Historical Roots


It all starts with the location itself. Powell’s waters bury a treasure trove of prehistoric Native American ruins and artifacts. In the earlier 1900s (before the Glen Canyon Dam was created), many wished to protect this area as a national park. But their efforts clearly failed. Some now argue that since Lake Powell has been around for a while, the historical sites are likely too eroded to be of much value anymore, but many hold out hope that if the water were to be removed that the sites would still be mostly intact. Herein lies a portion of the “Drain Lake Powell” crowd.

Water Loss


An aerial shot of Lake Powell from directly above showing a wide span of its rocky shoreline. A houseboat with Liquid Lumens underwater boat lights can be seen far in the distance parked along part of the shore.However, the historical significance is not the primary argument for draining the lake. There’s another problem with the placement of Lake Powell—it’s smack dab in the middle of a desert. Because it’s a lake in a place where a lake doesn’t belong, Lake Powell loses approximately 860,000 AF of water to evaporation and bank absorption every year. That’s six percent of the Colorado River water going to waste. From this angle, many argue that it’d be more efficient to allow all the water from the river to fill Lake Mead.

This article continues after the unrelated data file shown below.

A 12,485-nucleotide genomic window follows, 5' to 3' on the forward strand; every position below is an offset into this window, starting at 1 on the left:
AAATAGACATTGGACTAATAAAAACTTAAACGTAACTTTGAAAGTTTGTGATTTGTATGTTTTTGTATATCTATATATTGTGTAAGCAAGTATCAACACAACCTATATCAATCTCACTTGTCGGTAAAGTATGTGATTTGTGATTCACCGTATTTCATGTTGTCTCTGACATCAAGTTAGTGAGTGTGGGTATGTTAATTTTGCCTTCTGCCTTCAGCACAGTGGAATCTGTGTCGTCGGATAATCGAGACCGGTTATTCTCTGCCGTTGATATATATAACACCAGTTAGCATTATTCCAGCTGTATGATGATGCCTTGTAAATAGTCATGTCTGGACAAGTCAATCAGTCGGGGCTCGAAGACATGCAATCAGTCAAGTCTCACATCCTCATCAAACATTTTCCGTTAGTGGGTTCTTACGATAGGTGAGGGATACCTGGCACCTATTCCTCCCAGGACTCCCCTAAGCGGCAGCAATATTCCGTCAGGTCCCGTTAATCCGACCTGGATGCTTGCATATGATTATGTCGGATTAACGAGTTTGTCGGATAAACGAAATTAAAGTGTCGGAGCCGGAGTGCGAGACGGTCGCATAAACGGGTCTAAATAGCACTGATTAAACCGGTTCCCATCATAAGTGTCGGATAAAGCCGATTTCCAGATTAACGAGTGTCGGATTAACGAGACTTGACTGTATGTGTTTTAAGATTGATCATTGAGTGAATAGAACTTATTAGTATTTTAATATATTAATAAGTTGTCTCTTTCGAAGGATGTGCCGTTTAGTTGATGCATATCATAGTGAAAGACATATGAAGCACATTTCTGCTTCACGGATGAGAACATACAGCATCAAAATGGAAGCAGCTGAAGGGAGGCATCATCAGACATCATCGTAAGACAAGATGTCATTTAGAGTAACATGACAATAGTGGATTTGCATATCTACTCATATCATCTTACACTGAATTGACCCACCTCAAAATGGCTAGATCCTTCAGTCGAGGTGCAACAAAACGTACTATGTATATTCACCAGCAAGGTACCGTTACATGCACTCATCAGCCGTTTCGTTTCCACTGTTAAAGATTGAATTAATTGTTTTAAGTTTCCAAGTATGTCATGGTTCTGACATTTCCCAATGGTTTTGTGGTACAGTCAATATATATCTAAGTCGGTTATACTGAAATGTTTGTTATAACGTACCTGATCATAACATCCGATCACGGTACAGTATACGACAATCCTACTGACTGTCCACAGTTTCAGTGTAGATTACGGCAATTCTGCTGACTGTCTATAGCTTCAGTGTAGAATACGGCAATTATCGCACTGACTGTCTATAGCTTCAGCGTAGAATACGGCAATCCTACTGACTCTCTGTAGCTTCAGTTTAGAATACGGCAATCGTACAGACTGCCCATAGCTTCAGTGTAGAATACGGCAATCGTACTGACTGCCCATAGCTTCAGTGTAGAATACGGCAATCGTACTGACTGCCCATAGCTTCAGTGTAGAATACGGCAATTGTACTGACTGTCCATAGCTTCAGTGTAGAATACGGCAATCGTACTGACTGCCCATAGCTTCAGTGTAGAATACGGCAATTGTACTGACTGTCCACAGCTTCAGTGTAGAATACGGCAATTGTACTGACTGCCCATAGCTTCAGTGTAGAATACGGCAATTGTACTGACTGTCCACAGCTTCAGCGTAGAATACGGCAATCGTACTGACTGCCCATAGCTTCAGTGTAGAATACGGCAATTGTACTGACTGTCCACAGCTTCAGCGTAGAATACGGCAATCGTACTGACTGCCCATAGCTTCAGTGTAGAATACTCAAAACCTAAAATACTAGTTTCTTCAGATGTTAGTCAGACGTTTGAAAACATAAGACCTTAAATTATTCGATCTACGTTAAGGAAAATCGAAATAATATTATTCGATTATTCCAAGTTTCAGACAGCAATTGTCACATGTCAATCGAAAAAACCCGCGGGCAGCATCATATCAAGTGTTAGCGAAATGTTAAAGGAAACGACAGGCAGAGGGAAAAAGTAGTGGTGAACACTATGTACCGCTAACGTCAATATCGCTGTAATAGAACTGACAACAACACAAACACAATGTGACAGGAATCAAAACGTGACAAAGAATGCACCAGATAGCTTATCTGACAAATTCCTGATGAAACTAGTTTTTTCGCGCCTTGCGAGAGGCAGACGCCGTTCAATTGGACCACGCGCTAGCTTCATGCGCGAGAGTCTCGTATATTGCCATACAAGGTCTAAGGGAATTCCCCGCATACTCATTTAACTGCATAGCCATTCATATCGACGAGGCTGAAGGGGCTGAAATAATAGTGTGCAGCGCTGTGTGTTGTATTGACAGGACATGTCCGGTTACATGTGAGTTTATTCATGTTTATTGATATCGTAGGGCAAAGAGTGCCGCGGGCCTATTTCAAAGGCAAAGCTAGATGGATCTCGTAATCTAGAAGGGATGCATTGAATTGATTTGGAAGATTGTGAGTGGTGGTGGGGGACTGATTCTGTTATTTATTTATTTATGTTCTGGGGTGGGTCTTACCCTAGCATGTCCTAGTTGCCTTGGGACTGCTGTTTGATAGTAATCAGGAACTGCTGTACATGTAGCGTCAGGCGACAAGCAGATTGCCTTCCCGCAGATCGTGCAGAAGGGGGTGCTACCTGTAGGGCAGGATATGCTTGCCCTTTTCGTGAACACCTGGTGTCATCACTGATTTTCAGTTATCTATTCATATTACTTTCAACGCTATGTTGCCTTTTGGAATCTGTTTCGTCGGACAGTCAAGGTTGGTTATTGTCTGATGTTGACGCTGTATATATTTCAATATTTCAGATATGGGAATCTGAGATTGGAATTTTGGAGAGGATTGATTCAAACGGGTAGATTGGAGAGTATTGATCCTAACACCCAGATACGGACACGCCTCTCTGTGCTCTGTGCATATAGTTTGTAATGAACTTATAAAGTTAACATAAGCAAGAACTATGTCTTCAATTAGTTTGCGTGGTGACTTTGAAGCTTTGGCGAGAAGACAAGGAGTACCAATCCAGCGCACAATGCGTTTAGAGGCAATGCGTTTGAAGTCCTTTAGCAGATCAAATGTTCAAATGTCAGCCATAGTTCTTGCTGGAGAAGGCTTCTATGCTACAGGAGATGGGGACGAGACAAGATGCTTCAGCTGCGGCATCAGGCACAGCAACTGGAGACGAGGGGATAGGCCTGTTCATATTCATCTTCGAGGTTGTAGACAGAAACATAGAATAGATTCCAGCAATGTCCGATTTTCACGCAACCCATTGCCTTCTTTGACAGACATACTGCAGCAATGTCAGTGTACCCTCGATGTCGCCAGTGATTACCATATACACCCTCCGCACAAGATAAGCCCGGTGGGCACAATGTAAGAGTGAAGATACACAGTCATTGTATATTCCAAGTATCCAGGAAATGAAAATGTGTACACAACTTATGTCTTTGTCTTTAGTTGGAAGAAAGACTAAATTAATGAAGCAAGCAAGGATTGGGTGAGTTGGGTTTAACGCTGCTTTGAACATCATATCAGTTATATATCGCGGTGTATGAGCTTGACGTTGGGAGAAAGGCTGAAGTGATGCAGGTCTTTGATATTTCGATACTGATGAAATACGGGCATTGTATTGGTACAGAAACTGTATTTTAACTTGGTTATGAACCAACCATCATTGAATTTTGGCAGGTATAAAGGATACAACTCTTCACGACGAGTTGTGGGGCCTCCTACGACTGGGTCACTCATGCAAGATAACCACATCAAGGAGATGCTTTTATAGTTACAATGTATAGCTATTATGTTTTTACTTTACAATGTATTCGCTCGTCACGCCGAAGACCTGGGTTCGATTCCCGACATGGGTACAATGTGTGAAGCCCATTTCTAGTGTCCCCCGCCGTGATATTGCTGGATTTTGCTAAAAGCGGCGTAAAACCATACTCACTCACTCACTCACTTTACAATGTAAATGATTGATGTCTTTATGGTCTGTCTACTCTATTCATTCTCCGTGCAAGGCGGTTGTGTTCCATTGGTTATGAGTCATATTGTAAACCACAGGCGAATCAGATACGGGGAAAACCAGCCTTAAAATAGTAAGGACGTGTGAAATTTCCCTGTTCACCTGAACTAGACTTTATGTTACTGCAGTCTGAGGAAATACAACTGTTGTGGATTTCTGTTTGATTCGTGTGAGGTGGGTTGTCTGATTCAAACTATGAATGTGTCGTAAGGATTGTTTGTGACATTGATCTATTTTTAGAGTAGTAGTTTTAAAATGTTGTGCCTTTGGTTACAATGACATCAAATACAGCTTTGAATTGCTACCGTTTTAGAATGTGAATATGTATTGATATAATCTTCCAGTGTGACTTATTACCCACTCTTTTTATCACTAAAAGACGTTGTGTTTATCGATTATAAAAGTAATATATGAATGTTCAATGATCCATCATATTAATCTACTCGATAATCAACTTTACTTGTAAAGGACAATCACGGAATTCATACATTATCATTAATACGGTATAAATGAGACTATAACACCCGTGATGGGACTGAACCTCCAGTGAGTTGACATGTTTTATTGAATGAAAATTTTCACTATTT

What Should We Do?